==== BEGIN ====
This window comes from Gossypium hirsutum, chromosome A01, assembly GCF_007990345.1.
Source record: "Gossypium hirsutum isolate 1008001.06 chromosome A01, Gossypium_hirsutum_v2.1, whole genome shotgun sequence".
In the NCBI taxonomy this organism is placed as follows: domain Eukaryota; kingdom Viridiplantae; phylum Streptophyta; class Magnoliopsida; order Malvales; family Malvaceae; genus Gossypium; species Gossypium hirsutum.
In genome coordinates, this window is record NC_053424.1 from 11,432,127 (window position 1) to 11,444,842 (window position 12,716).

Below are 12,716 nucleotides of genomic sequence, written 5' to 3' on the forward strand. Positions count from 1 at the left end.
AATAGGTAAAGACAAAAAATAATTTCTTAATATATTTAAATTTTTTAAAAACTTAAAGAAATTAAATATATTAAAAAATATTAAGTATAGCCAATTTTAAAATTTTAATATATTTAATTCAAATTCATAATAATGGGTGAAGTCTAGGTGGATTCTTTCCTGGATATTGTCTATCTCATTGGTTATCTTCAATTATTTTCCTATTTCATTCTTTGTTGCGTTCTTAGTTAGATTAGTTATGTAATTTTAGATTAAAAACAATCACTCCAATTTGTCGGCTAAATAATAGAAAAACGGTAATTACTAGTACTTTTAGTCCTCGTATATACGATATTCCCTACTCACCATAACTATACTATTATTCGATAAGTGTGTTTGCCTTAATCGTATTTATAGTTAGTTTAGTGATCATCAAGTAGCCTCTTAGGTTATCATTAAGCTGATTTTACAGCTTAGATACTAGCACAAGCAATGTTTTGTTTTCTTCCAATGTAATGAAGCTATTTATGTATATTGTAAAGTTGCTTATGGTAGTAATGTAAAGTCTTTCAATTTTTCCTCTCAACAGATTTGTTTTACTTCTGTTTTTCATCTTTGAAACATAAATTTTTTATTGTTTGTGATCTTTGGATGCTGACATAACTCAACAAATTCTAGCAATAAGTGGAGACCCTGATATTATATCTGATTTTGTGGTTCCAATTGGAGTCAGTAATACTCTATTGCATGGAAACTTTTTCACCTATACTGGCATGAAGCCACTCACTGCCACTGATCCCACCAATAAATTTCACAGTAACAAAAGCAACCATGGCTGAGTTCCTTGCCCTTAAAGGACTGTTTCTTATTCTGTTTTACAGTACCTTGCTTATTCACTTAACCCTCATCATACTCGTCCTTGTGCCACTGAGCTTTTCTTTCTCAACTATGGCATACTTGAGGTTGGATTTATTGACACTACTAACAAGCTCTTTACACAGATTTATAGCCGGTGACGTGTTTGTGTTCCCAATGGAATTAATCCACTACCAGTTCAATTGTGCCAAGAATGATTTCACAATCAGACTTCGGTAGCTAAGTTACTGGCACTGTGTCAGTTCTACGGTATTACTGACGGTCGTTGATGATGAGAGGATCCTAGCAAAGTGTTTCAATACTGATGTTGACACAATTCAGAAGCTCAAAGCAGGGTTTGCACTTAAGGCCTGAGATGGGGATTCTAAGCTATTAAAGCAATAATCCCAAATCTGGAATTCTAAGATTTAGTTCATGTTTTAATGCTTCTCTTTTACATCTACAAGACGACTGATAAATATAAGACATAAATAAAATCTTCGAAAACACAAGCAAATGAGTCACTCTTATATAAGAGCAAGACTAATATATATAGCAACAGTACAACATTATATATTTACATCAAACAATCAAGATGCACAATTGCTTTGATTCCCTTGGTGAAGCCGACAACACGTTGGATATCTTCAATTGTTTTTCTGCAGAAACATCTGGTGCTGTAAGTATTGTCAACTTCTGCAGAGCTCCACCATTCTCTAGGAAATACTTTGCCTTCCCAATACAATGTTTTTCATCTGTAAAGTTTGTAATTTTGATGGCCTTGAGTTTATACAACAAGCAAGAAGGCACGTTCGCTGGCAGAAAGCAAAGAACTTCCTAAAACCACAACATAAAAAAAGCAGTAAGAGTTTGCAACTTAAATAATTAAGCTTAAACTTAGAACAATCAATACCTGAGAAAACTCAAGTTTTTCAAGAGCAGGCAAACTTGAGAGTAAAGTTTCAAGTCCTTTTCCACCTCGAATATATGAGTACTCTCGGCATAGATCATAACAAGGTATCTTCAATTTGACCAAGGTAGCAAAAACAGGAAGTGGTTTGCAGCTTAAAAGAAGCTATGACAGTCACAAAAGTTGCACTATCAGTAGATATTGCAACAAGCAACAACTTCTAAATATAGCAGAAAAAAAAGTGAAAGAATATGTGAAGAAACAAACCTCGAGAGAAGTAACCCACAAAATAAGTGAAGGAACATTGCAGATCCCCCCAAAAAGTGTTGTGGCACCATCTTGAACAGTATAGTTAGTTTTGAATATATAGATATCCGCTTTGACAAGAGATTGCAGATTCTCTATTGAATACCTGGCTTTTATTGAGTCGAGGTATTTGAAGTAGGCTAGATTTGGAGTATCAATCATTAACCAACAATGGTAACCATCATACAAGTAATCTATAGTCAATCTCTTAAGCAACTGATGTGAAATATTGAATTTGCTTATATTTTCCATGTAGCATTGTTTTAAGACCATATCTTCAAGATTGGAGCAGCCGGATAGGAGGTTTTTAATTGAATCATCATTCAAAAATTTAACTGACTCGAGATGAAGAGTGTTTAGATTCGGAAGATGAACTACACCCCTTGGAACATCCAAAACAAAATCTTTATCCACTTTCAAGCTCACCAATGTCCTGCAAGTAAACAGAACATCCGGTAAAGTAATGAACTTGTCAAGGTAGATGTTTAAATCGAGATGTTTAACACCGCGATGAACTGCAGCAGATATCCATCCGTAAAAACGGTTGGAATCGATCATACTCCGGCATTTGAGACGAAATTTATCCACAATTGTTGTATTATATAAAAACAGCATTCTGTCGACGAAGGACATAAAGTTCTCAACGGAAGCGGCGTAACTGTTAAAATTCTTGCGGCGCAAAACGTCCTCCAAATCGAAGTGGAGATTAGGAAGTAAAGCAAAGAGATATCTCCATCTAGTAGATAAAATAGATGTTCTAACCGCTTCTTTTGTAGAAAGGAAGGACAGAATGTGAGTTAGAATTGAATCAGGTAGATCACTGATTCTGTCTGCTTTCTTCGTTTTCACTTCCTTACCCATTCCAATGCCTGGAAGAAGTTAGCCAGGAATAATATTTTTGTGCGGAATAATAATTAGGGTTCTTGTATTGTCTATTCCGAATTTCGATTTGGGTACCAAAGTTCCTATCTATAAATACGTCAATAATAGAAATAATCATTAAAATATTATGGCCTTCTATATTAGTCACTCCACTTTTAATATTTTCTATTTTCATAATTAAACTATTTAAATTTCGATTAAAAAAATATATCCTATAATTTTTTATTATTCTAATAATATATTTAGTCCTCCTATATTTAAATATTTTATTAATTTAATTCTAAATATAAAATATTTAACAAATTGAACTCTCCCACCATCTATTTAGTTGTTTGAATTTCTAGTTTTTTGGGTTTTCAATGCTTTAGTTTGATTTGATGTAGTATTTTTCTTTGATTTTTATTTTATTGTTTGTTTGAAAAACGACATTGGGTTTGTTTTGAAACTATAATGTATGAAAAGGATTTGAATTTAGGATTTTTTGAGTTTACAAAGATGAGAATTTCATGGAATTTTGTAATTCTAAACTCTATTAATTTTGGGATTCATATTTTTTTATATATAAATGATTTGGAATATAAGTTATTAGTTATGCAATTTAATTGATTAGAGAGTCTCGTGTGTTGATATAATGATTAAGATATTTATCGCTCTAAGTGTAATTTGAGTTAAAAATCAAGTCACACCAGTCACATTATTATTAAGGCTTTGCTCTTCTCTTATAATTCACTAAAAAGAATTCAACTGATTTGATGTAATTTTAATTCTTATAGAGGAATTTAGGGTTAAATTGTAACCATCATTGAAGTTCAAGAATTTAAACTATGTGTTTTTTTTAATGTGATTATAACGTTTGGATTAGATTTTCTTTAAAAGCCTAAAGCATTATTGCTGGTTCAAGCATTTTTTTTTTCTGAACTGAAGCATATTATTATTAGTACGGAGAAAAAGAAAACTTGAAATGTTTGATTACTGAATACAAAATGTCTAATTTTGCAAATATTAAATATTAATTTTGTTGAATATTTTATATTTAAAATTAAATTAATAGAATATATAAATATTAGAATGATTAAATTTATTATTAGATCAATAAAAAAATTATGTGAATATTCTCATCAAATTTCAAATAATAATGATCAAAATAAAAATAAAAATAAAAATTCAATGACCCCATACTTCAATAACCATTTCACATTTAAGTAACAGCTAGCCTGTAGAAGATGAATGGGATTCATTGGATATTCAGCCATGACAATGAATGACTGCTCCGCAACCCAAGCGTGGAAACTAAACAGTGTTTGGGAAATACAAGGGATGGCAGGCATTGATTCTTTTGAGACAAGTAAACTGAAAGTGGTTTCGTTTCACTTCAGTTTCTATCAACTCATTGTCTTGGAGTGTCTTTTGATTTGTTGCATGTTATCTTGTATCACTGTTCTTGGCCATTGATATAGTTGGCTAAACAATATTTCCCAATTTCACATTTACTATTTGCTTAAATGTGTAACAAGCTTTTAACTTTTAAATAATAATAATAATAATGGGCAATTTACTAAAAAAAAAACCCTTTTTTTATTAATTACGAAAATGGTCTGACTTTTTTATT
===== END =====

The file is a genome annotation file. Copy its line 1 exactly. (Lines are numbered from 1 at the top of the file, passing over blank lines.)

This window comes from Gossypium hirsutum, chromosome A01, assembly GCF_007990345.1.